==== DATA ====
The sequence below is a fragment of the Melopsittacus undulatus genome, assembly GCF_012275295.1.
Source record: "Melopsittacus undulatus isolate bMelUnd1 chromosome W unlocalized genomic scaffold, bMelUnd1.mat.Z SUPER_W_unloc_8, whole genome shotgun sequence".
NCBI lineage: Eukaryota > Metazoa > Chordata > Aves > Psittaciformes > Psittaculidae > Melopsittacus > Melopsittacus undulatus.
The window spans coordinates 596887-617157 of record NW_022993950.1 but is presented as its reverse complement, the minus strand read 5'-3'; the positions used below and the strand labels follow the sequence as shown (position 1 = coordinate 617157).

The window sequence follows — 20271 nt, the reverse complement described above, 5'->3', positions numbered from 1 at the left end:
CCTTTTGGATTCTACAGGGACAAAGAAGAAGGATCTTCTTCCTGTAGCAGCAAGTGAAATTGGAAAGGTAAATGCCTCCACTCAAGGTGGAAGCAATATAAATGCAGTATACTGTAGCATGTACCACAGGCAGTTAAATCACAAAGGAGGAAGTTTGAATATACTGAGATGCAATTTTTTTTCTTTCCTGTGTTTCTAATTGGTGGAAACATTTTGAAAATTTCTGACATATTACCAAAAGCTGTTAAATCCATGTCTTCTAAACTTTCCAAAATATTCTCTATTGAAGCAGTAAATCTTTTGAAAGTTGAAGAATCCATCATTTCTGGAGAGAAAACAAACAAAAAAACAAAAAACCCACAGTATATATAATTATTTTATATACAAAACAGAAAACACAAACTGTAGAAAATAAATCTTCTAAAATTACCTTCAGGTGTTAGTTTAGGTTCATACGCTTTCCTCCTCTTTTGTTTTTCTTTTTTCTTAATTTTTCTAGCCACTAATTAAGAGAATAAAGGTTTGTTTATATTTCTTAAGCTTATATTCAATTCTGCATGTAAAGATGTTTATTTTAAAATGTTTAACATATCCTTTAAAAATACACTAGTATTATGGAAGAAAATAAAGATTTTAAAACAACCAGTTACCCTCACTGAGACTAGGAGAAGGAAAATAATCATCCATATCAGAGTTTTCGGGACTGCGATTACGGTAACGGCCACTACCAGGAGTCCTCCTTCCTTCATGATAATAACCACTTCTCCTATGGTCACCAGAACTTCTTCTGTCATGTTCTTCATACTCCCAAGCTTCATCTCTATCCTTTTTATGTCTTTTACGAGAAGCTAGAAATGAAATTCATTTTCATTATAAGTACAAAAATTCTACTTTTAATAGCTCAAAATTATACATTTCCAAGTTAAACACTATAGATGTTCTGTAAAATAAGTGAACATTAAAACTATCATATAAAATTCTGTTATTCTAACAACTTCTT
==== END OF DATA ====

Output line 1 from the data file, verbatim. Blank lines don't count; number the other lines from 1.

The sequence below is a fragment of the Melopsittacus undulatus genome, assembly GCF_012275295.1.